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Karen Swanson, a graduate student in kinesiology, collects data while 12-year-old Rachel Muller tests the XBox game Dance Dance Revolution as an exercise activity.
A field in motion
Kinesiology research involves more docs than jocks
By Rebecca Ganzel
November 18, 2005
Kinesiology--the study of human bodies in motion--has been called a lot of things in its long history at the University of Minnesota. But one thing it can't be called today is "small."
From its origins in the 1920s as, among other things, the Physiological Hygiene Laboratory in Memorial Stadium, the School of Kinesiology now has the largest undergraduate class enrollment of the College of Education and Human Development's six departments. The school, which offers the B.S., M.Ed., M.A., and Ph.D. degrees, encompasses six main laboratories and dozens of sub-laboratories all over campus (for instance, the Human Performance Research Laboratory in Mariucci Arena).
And it's very, very good.
"We are ranked among the top five American kinesiology programs," says Michael Wade, who estimates that the University is one of about 55 institutions in the United States that grant Ph.D.s in the field.
Until September, Wade was the school's director and the man who has consciously shaped its programs since he arrived, 19 years ago, at what was then the School of Physical Education and Recreation. Wade stepped down in celebrated fashion, complete with a "roast" by his colleagues, and Mary Jo Kane, sport sociology professor in the school and director of the Tucker Center for Research on Girls and Women in sport, has agreed to serve as the department's next director.
Like any department that prepares some students for a specific profession (in this case, teaching physical education) and others for more specialized research work, the field "has always struggled with the question: 'Are we a profession, or are we a discipline?'" Wade says. He firmly believes that kinesiology is both, which is one reason why he changed the school's name upon becoming director.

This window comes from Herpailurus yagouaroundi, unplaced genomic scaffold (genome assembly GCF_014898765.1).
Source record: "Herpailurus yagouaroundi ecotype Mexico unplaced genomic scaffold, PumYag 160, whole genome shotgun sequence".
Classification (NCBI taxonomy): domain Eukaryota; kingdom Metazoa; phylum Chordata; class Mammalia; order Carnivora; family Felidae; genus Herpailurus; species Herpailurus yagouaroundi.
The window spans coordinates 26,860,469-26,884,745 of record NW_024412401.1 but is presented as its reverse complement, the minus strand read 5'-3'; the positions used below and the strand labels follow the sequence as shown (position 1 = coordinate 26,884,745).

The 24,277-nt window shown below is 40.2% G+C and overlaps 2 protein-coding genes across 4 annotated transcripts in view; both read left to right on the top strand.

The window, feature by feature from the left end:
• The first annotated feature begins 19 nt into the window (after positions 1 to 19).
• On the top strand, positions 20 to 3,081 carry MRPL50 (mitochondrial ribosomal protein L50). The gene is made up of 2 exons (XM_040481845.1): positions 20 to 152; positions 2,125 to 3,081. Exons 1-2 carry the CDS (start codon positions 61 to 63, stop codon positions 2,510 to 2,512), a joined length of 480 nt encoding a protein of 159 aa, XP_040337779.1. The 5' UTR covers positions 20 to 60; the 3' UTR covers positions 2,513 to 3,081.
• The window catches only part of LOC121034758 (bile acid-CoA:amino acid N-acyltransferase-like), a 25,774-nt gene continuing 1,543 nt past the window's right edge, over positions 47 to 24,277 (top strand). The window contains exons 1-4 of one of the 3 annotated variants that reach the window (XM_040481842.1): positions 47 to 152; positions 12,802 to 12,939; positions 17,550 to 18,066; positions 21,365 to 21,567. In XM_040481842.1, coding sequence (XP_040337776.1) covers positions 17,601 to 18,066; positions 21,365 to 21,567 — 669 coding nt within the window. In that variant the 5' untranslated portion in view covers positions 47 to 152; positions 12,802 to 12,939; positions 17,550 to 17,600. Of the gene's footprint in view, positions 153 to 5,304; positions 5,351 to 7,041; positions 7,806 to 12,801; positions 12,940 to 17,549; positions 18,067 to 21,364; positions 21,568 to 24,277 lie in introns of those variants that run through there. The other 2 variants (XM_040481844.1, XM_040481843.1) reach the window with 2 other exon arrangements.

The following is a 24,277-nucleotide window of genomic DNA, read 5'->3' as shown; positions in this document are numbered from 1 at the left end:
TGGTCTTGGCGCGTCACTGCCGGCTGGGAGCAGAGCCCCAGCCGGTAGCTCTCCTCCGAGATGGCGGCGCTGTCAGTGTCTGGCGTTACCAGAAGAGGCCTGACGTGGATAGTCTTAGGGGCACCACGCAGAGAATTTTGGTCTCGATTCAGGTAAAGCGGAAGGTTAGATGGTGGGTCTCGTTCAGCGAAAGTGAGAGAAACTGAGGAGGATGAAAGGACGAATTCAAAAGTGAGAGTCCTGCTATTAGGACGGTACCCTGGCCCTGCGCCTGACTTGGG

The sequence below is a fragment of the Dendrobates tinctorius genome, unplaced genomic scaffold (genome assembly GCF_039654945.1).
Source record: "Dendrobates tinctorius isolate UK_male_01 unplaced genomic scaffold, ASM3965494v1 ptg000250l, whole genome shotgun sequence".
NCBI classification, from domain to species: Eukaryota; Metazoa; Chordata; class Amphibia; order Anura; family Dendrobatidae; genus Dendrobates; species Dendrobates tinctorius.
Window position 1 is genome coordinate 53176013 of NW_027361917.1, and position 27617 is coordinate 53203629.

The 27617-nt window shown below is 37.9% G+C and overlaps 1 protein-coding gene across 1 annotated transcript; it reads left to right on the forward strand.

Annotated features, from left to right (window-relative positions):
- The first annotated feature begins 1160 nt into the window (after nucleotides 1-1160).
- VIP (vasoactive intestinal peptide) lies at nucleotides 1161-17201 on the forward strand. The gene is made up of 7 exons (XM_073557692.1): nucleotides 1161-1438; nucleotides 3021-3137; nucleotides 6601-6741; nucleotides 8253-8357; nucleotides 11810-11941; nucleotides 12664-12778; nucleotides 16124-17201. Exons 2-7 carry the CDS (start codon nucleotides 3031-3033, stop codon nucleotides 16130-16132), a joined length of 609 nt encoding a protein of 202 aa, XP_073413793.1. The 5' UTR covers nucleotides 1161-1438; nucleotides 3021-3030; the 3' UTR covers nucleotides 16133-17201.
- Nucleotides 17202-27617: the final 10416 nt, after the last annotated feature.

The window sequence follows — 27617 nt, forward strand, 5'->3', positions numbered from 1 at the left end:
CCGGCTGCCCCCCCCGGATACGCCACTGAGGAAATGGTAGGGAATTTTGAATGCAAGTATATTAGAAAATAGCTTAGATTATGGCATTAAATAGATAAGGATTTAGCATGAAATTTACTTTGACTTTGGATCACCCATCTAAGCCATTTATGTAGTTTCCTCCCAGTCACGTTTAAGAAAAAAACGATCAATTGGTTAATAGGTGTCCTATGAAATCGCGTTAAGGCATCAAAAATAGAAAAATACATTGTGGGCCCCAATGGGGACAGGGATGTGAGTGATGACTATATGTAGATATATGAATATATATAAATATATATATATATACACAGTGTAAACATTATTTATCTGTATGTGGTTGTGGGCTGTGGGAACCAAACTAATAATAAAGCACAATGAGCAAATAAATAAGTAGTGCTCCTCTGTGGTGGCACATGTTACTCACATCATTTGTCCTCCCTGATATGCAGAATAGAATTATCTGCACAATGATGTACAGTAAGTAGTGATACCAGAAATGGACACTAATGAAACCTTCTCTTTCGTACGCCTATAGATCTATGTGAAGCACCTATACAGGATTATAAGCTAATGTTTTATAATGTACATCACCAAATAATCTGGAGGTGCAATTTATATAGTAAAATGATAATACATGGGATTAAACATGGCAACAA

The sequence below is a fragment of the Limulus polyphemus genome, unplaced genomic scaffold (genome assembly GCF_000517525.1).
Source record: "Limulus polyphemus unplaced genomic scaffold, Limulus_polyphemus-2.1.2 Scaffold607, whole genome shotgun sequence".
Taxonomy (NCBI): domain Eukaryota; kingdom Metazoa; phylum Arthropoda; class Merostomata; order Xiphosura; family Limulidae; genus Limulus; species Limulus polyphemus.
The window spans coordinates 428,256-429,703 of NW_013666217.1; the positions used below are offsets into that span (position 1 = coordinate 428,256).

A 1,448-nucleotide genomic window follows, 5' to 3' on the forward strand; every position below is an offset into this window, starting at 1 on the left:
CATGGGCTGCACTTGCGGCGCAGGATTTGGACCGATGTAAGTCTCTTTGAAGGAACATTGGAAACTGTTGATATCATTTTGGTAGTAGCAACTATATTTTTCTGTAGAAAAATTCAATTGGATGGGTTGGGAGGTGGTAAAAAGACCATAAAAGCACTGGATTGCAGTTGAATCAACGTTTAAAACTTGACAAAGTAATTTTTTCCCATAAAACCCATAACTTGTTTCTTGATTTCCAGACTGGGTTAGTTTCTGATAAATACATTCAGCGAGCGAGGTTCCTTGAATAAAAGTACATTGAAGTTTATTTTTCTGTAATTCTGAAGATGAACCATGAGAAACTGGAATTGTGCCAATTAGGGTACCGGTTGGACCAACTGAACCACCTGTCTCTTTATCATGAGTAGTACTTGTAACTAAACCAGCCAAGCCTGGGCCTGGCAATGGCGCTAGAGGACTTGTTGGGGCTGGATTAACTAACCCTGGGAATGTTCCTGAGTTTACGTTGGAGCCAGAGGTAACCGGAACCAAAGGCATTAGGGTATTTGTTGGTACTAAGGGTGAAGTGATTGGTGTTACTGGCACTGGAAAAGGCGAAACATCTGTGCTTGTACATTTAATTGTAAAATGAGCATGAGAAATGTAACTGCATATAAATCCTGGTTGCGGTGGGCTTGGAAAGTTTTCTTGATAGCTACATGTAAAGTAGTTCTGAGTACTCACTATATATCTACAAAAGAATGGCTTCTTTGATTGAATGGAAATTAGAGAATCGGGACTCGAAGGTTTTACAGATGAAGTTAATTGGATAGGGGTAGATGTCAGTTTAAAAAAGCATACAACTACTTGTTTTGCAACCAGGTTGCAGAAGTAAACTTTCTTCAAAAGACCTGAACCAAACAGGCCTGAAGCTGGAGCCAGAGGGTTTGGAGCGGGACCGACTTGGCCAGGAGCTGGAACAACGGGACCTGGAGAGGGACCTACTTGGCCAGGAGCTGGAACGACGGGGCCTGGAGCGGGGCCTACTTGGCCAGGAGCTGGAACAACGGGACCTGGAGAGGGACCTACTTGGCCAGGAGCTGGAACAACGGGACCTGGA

"If I tell you I've got a degree in physical education" (which, incidentally, he does, from Loughborough College in Leicestershire, England), "you'd probably think I was a teacher," Wade says. "Nothing wrong with that; teaching is an honorable profession."
But the majority of graduates of the School of Kinesiology do not become teachers. They go on to become physical therapists, doctors, sports-facility managers, nurses, medical researchers, and coaches--"a whole range of disciplines," he says. "The umbrella of 'kinesiology' allows all those interpretations to flourish. It's like having a 'Department of Religion' instead of a 'Department of Judeo-Christianity.'"
Wade's own research work focuses on children with development coordination disorders. His colleague, Donald Dengel, also works with children. But while Wade's approach is more psychological--in a current project, he is looking at how children evaluate what they perceive, and how this affects their motor coordination--Dengel works on the molecular level, observing how the lining of the blood vessel, the endothelium, responds to "stress," including exercise.